U.S. Navy Unveils Model For Battling Piracy

By Piracy

Recently, maritime piracy has been on the rise once again, and the United States Navy has managed to develop a method to identify pirate vessels before they are able to strike. A new model developed by the Navy Research Laboratory (NRL) offers a combination of weather and wave analysis with a specific region’s particular maritime piracy behavior profiles in order to calculate when a commercial vessel is at most risk of an attack.

The said profiles use as info the vessel types that are most commonly used by pirates in the region, taking into account their given attack speed and the speed in which they are able to go back to their hideout. Pirates generally employ small and fast vessels that display a high vulnerability level in regard to high winds and rough sea conditions. The method also focuses on analyzing wind and wave info in order to determine the particular conditions in which there is the highest chance for the vessels to attack.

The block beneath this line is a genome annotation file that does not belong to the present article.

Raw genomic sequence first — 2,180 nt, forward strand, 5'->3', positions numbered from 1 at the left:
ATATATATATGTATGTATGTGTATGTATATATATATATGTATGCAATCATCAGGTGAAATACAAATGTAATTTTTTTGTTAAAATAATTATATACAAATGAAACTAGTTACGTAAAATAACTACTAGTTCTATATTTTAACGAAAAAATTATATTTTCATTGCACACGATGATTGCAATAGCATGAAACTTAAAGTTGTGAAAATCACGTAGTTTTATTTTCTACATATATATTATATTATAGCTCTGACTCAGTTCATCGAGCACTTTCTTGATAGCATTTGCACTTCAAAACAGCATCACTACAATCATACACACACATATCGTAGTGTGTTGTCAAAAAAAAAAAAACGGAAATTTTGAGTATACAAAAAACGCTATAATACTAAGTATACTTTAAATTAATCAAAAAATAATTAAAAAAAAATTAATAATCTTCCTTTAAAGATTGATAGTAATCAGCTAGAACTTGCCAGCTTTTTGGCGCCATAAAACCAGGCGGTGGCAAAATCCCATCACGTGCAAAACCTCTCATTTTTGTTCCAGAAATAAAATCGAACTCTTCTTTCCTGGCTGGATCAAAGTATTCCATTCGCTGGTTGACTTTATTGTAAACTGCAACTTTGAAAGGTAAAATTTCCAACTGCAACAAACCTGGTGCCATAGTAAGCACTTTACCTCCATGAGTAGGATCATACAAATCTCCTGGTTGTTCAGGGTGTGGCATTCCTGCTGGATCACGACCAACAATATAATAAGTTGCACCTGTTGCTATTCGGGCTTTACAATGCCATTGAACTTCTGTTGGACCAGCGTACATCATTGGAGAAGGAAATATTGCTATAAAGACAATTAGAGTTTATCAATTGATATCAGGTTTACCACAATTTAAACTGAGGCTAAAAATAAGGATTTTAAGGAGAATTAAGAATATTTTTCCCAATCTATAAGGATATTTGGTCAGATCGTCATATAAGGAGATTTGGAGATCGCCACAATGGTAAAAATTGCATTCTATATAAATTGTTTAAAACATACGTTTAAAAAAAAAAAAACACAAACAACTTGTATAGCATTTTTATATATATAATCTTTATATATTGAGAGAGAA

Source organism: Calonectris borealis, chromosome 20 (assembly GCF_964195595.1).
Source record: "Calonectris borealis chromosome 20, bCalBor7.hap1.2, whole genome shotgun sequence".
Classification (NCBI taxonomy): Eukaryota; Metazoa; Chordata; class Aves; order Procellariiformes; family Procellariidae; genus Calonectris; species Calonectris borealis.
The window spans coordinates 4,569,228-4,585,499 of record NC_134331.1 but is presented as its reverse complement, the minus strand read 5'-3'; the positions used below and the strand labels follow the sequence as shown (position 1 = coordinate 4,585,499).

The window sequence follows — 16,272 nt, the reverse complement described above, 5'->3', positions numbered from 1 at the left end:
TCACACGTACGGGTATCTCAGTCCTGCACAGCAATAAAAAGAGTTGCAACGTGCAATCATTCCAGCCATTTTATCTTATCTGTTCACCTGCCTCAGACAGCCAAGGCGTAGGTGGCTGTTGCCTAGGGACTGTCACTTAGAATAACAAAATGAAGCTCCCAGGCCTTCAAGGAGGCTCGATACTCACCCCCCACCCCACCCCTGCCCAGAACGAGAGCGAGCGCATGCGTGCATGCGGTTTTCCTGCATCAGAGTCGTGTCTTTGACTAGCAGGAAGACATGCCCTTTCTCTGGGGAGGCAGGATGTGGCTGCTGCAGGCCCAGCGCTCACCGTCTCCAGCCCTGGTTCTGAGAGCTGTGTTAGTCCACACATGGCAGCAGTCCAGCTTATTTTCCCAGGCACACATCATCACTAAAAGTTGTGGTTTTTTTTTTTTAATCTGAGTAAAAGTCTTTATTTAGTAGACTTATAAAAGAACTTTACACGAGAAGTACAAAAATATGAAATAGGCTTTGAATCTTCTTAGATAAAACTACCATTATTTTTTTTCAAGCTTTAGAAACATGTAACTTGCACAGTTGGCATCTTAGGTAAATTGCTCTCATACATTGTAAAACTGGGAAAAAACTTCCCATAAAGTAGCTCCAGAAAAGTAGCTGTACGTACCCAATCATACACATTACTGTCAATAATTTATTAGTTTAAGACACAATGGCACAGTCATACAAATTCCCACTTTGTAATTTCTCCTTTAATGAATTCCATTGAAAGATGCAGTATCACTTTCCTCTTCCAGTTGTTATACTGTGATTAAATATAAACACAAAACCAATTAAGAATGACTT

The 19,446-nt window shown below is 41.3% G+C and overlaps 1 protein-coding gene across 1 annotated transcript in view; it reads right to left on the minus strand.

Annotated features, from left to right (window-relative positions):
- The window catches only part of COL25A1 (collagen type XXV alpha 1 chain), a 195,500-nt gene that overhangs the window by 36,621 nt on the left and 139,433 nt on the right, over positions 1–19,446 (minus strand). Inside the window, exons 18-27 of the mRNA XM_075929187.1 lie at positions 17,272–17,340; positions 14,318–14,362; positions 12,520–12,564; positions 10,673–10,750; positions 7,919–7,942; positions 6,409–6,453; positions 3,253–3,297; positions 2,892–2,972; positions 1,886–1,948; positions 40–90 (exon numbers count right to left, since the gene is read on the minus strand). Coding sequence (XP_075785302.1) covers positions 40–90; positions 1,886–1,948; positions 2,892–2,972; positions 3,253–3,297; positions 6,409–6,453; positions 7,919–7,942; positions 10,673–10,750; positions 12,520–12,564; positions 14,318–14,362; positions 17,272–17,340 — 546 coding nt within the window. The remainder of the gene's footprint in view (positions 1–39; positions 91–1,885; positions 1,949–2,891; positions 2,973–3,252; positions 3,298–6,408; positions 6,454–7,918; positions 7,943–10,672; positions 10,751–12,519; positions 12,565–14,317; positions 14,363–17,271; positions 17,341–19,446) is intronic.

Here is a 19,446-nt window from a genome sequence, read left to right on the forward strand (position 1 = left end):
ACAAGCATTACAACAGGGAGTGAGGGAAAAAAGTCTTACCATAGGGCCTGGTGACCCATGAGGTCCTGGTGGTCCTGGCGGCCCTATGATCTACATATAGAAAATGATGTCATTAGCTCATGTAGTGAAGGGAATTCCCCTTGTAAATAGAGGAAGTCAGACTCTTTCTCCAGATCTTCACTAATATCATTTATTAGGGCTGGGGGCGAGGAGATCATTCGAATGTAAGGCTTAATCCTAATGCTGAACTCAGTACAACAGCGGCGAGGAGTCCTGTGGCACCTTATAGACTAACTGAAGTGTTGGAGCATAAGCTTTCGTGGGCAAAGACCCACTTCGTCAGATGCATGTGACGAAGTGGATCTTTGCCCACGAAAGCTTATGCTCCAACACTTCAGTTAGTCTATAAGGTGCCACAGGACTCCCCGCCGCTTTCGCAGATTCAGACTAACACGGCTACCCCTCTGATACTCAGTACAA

The system is able to predict the pirate attack track as function of time under the environmental constraints’ impact. According to the NRL, pirates generally attack vessels in areas with a higher level of shipping density and when sea conditions lean towards being calm. Wind also plays the role of a deterrent when regarding the attacks’ frequency. On general pirates attack vessels when they are the most vulnerable and when weather conditions are in their favor.

According to U.S. Navy reports, the U.S. maritime industry has annual expenditures in the amount of USD 16 billion due to piracy. The NRL model may play a rather significant part in countering piracy in Southeast Asia. Piracy levels in the region are at an all-time high given as how oil demand and black markets are fuelling more and more attacks.

Last month, Regional Cooperation Agreement on Combating Piracy and Armed Robbery against Ships in Asia (ReCAAP) commented armed robbery and piracy –related incidents had gone up by 18% in 2015’s first half in comparison to 2014.